'MKs have been facing horrific threats,' says party leader

Meretz MK flees her home after right-wing threats to her baby, protests outside

Prospective gov’t minister Tamar Zandberg comes under attack after article on right-wing site falsely claims she wants to imprison Chabad members who offer phylacteries to minors

Raoul Wootliff is a former Times of Israel political correspondent and Daily Briefing podcast producer.

Meretz MK Tamar Zandberg at the Muqata'a compound, in the West Bank city of Ramallah, March 10, 2019. (Hadas Parush/Flash90)
Meretz MK Tamar Zandberg, March 10, 2019. (Hadas Parush/Flash90)

Meretz MK Tamar Zandberg took her family out of their home Tuesday following a string of threats against her and her baby daughter, in the wake of false information published about her proposed legislation to restrict the proselytizing of minors.

The threats came amid protests outside Zandberg’s Tel Aviv home and as other politicians set to become ministers in the so-called change government to be headed by Yamina head Naftali Bennett have been targeted by right-wing activists.

Zandberg, who has been tapped to be environmental protection minister in the prospective coalition, which has yet to be finalized, came under attack after an article on the right-wing news bulletin 0404 site falsely claimed that her bill called for imprisoning Chabad members who offer children to tefillin (phylacteries) to don.

While the bill says nothing about tefillin — it seeks to limit intensive efforts to push minors into Orthodoxy without the presence of their parents — right-wing activists have mobilized against Zandberg following the report.

Protesters wear tefillin in front of MK Tamar Zandberg’s house, June 1, 2021. (Tomer Neuberg/Flash90)

Zandberg said on Tuesday morning that she had received “severe threats” sent to her via cellphone and social media, and was therefore staying home with her baby after the child was specifically mentioned in some of the threats.

“I’m at home because my baby’s name came up in messages that said to bring security guards because something is going to happen to her,” Zandberg told the Kan public broadcaster Tuesday morning.

But by Tuesday afternoon, with more threats circulating on social media — including an obituary notice pretending to announce Zandberg’s death — and a protest of people wearing tefillin taking place outside her home, the former Meretz leader decided to take her family to an undisclosed location.

Speaking to the Ynet news site, Zandberg’s partner Uri Zaki said he was “shaken to the core” by the threats made against their daughter.

Pointing the finger at Prime Minister Benjamin Netanyahu, Zaki charged that the incitement against Zandberg was a result of him targeting her in a Sunday speech slashing the potential new government.

“He mentioned her and the next day they were looking for something under the rug to target the incitement, and sent their stray dogs,” he said, referring to the article about her bill. “These are terrible people and there is nothing they will not do to stay in power… even inciting against my baby.”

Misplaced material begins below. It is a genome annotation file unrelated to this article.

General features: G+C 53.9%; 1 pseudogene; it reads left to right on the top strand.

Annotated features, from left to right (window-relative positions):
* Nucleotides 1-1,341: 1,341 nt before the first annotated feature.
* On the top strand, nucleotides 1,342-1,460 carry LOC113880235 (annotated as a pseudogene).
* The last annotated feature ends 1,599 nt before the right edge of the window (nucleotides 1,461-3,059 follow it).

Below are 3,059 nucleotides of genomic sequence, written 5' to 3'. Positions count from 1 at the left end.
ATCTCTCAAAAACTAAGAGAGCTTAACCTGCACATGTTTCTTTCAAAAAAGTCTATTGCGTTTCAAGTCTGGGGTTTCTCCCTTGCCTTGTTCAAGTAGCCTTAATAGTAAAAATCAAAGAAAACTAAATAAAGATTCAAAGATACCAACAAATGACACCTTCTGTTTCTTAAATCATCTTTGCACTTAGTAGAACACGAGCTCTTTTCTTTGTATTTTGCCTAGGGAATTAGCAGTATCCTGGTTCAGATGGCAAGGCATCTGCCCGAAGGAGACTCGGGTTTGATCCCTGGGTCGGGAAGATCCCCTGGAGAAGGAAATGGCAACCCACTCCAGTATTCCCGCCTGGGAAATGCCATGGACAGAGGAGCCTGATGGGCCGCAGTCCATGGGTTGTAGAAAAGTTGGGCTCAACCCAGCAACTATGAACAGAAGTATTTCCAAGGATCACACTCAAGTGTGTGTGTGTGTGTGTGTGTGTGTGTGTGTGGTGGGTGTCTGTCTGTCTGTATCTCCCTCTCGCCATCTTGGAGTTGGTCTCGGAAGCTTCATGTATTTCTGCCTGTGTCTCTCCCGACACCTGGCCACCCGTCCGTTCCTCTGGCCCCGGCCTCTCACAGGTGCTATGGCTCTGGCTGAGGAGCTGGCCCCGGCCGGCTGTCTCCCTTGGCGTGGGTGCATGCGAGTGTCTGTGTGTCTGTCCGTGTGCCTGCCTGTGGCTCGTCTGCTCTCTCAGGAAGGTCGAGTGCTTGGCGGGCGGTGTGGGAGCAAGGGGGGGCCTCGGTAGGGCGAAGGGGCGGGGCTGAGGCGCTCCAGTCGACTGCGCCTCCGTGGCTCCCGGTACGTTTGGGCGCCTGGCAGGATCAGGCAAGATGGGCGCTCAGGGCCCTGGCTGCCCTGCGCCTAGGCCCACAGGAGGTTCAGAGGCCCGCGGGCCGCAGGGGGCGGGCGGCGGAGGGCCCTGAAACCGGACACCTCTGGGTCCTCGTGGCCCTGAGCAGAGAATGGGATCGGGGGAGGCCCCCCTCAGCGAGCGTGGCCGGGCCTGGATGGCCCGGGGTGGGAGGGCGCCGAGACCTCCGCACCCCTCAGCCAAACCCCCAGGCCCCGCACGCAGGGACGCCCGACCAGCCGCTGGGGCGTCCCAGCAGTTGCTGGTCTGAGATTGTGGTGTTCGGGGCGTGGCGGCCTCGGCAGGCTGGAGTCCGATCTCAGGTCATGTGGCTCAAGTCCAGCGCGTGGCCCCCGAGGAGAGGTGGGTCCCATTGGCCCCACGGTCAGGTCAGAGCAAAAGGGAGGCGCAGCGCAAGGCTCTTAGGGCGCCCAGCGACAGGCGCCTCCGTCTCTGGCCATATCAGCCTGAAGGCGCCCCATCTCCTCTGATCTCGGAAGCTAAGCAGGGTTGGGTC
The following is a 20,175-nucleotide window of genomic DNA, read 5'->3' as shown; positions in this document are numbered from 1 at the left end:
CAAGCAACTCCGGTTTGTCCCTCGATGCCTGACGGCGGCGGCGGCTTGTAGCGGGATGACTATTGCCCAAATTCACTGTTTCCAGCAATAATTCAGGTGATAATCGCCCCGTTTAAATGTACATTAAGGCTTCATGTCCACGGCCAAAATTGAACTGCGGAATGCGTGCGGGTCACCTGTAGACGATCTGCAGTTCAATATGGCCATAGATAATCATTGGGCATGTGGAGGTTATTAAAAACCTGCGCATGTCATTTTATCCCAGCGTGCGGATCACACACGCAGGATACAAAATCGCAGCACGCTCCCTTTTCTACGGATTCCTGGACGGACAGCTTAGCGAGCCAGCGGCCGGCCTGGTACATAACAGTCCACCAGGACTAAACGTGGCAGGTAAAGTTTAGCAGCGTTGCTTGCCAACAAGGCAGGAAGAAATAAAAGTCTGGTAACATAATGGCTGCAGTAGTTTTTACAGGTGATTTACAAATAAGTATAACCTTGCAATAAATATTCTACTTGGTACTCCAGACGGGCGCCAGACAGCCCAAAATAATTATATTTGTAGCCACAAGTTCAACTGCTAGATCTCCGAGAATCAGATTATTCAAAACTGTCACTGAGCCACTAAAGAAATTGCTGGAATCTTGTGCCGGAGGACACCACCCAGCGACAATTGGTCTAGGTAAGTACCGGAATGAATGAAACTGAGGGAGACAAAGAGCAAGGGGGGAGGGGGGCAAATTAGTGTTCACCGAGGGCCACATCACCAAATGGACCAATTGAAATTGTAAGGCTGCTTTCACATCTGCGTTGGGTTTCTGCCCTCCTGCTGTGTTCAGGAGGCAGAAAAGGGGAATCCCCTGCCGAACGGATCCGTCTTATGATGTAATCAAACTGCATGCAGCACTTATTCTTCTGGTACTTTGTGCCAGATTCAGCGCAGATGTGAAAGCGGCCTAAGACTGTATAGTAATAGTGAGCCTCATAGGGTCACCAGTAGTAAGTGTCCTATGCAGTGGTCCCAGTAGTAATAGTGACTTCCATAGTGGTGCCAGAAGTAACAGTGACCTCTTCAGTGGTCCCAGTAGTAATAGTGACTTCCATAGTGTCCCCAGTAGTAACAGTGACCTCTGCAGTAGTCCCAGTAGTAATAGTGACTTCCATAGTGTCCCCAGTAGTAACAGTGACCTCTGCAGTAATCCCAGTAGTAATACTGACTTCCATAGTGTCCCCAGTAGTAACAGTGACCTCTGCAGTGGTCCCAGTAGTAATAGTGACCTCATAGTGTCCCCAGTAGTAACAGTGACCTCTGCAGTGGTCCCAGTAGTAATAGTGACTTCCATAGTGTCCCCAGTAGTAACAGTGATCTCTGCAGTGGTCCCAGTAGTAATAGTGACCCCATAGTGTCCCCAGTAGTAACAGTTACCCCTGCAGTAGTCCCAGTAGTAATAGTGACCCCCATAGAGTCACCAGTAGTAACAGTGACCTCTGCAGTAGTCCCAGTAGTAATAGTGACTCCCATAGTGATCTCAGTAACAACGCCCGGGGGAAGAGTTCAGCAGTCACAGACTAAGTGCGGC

Then-head of the Meretz party, Tamar Zandberg (R) casts her vote alongside her partner Uri Zaki at a Meretz party polling station in Jerusalem on February 14, 2019. (Flash90)

In his address, Netanyahu attempted to play on the concerns of right-wingers about having the left-wing Labor and Meretz in the emerging coalition, calling the diverse alliance a “left-wing government” that is “a danger to the security of Israel and a danger to the future of the state.”

“If it does occur, heaven forbid, think about who will be in the security cabinet: Yair Lapid, [Meretz head] Nitzan Horovitz, [Labor head] Merav Michaeli, and [Meretz MK] Tamar Zandberg,” he said. “What impact will that have on Israel’s deterrent capability? How will we look to our enemies? What will they say in Iran and Gaza? What will they do in Iran and Gaza? What will they say in the corridors of the administration in Washington?”

Zandberg is not expected to be appointed to the security cabinet.

Meretz chairman Nitzan Horowitz condemned the threats, writing on Twitter: “In recent days, Meretz MKs have been facing horrific threats. It is clear to us why this is happening and who is directing it.”

“This is a machine of incitement that is working frantically to blow up the formation of the government,” he said.

Prime Minister Benjamin Netanyahu speaks during a press coneference at the Knesset, in Jerusalem, on May 30, 2021. (Yonatan Sindel/Flash90)

Also Tuesday, the Yisrael Beytenu party, which is part of the “change bloc” of anti-Netanyahu parties, said it had received a number of threatening calls in the past few hours. The party said some of the calls included “harsh threats of murder” toward staff at the right-wing secularist party’s headquarters and against its leader, Avigdor Liberman.

The emerging coalition has angered right-wing activists as it could put an end to 12 consecutive years of Netanyahu’s rule.

On Monday the Knesset Guard reportedly increased security around Yamina No. 2 MK Ayelet Shaked due to threats she received. Security around Yamina leader Naftali Bennett was already increased earlier this month in response to threats against his life, the party said at the time.

Most Popular
read more: